After wins at Spruce Meadows, Del Mar, and Los Angeles, Simpson heeded the advice of Chef d’Equipe George Morris and headed south to Argentina for some international experience. Clean rounds and consistent performances in South America led Will and Carlsson’s principal owner, Eva Gonda of El Campeon Farms, to put their heads together and come up with a plan for the Olympic Trials in 2008. With a 2007 travel schedule like George Clooney in Up, the duo went from Europe to Cali, then to Canada, back to Europe, back to Cali, down to Argentina and back to Cali. Simpson and Gonda decided that it was time for a break and to train the horse at the farm with no horse shows before shipping to Wellington, FL in February for the Olympic Trials.
After a few downed rails in the first trial, Carlsson and Will caught fire. “We started jumping clear rounds and won three in a row. He was great there,” Simpson remembers. In spite of missing the last trial in Florida due to getting cast in his stall the night before, Carlsson made the top ten and he and Will were off to Europe.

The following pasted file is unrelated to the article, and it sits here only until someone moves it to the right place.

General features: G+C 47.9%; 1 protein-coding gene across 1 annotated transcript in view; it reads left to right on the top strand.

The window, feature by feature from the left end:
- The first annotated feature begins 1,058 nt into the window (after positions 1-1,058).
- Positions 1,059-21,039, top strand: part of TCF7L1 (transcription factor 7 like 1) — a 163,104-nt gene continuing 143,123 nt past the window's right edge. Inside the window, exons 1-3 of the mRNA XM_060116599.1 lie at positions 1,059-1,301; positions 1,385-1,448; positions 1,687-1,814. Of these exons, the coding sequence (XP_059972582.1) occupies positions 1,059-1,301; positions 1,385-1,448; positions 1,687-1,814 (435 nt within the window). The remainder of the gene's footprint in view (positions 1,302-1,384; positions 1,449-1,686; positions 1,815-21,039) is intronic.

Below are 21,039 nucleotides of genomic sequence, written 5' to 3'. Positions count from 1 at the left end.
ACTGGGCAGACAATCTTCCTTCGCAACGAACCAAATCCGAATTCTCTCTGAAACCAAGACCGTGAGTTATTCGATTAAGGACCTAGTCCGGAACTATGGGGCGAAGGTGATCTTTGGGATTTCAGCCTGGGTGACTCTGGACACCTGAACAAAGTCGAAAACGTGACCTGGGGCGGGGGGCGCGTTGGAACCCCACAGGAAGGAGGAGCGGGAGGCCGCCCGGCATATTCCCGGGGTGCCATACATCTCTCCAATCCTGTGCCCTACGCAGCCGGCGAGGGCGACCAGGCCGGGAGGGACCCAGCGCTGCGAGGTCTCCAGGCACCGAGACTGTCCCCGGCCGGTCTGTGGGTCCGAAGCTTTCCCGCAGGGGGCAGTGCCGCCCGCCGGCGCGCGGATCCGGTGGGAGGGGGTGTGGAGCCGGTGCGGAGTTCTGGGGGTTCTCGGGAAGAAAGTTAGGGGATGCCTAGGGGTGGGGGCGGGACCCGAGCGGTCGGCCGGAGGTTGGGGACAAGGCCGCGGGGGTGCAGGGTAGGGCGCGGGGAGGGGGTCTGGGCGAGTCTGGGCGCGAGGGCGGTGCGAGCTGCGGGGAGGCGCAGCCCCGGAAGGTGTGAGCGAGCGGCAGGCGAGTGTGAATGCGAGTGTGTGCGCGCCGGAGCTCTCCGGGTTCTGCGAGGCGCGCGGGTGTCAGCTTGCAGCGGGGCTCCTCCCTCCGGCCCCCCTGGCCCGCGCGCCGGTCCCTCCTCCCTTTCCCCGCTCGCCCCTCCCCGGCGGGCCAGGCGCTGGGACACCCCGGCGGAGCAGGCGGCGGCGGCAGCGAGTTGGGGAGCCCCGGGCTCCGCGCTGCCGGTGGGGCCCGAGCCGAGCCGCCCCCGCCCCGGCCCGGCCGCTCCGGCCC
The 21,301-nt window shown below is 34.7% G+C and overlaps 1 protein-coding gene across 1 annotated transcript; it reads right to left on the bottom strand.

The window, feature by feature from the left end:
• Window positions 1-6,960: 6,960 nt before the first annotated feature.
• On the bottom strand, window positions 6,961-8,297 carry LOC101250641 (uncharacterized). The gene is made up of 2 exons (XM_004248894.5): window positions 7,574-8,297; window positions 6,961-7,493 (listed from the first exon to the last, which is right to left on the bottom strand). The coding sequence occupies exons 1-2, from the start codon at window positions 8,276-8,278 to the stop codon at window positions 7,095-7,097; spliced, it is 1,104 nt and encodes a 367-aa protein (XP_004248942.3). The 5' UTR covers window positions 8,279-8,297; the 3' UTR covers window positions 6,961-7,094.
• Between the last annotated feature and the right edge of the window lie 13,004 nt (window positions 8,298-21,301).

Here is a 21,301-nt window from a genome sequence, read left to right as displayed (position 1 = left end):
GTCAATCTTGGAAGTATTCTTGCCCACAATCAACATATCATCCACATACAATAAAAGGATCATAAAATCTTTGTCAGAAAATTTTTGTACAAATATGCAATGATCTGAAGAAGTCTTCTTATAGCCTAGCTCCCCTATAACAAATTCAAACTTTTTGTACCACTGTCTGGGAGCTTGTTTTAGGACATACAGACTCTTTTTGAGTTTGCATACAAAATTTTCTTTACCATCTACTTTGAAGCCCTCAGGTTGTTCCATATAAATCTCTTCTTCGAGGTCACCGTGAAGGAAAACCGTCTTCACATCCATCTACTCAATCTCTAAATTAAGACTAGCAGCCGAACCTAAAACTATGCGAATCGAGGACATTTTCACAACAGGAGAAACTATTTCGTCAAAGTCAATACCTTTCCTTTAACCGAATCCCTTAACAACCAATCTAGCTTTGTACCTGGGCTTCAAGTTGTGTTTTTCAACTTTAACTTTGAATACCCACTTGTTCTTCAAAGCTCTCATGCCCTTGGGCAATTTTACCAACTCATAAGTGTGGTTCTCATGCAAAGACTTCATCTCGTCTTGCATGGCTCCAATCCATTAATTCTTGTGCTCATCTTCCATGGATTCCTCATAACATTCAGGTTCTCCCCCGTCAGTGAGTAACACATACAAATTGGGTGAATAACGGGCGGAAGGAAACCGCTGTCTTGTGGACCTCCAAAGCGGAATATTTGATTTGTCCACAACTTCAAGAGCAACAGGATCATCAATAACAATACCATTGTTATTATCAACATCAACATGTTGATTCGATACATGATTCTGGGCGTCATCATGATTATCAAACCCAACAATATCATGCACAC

Gold Medal Olympic veterans Beezie Madden on Authentic and McLain Ward on Sapphire seemed a lock to make the team again, and Laura Kraut and her young ping pong ball of a mount, Cedric, were right there with them. Will and Carlsson were fighting it out for the last seat on the bus with Jeffrey Welles on Armani, Olympian Anne Kursinski on Champ 163, young upstart Charlie Jayne on Urbanus, and wife, Nicole Shahinian Simpson on SRF Dragonfly. “We went to Europe and did the first three shows, La Baule, Rome, and St. Gallen, and we were clean in the first rounds at all three, double clean at Rome, and then they wanted to see us at Aachen.” After Armani injured a tendon, it came down to Will Simpson and Anne Kursinski- and Simpson got the nod. As a primarily national rider, Simpson had never before been on a team, much less an Olympic team. The moment was not lost on him. “For my story, it was, ‘Wow, make the top ten, what an accomplishment.’ Then, it was, ‘Make the Team. What an incredible feat. Represent the country…’” Simpson’s voice trails off remembering the enormity of the experience. And so it was, off to Hong Kong.